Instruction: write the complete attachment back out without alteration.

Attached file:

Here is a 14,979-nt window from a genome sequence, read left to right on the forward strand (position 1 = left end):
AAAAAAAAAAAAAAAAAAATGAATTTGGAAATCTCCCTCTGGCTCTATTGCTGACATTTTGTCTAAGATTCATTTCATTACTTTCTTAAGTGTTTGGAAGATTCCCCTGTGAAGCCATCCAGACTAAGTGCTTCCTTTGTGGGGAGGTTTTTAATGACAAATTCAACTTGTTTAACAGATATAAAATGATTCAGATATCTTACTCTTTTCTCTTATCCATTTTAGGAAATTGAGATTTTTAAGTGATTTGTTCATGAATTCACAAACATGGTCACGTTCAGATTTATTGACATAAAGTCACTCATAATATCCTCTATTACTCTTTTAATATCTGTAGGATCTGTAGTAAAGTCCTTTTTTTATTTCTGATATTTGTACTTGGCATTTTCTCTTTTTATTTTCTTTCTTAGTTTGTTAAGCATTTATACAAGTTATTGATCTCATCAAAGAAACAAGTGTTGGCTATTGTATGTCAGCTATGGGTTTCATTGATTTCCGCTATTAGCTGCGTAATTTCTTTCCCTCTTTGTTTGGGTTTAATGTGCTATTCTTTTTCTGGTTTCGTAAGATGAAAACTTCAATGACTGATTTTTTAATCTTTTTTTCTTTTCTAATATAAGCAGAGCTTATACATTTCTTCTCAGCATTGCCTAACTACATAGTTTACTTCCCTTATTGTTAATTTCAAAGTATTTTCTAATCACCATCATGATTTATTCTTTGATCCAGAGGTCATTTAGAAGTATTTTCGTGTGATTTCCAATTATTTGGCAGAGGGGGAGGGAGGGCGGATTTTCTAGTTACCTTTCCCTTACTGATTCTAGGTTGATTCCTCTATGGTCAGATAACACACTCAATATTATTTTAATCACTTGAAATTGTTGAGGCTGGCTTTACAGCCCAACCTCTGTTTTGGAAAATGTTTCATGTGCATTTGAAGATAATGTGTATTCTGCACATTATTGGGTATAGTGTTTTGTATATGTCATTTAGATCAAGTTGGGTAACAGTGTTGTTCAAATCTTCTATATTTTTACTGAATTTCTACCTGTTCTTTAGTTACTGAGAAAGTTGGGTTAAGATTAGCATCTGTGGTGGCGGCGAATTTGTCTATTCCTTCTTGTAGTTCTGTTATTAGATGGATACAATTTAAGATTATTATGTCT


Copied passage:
Here is a 14,979-nt window from a genome sequence, read left to right on the forward strand (position 1 = left end):
AAAAAAAAAAAAAAAAAAATGAATTTGGAAATCTCCCTCTGGCTCTATTGCTGACATTTTGTCTAAGATTCATTTCATTACTTTCTTAAGTGTTTGGAAGATTCCCCTGTGAAGCCATCCAGACTAAGTGCTTCCTTTGTGGGGAGGTTTTTAATGACAAATTCAACTTGTTTAACAGATATAAAATGATTCAGATATCTTACTCTTTTCTCTTATCCATTTTAGGAAATTGAGATTTTTAAGTGATTTGTTCATGAATTCACAAACATGGTCACGTTCAGATTTATTGACATAAAGTCACTCATAATATCCTCTATTACTCTTTTAATATCTGTAGGATCTGTAGTAAAGTCCTTTTTTTATTTCTGATATTTGTACTTGGCATTTTCTCTTTTTATTTTCTTTCTTAGTTTGTTAAGCATTTATACAAGTTATTGATCTCATCAAAGAAACAAGTGTTGGCTATTGTATGTCAGCTATGGGTTTCATTGATTTCCGCTATTAGCTGCGTAATTTCTTTCCCTCTTTGTTTGGGTTTAATGTGCTATTCTTTTTCTGGTTTCGTAAGATGAAAACTTCAATGACTGATTTTTTAATCTTTTTTTCTTTTCTAATATAAGCAGAGCTTATACATTTCTTCTCAGCATTGCCTAACTACATAGTTTACTTCCCTTATTGTTAATTTCAAAGTATTTTCTAATCACCATCATGATTTATTCTTTGATCCAGAGGTCATTTAGAAGTATTTTCGTGTGATTTCCAATTATTTGGCAGAGGGGGAGGGAGGGCGGATTTTCTAGTTACCTTTCCCTTACTGATTCTAGGTTGATTCCTCTATGGTCAGATAACACACTCAATATTATTTTAATCACTTGAAATTGTTGAGGCTGGCTTTACAGCCCAACCTCTGTTTTGGAAAATGTTTCATGTGCATTTGAAGATAATGTGTATTCTGCACATTATTGGGTATAGTGTTTTGTATATGTCATTTAGATCAAGTTGGGTAACAGTGTTGTTCAAATCTTCTATATTTTTACTGAATTTCTACCTGTTCTTTAGTTACTGAGAAAGTTGGGTTAAGATTAGCATCTGTGGTGGCGGCGAATTTGTCTATTCCTTCTTGTAGTTCTGTTATTAGATGGATACAATTTAAGATTATTATGTCT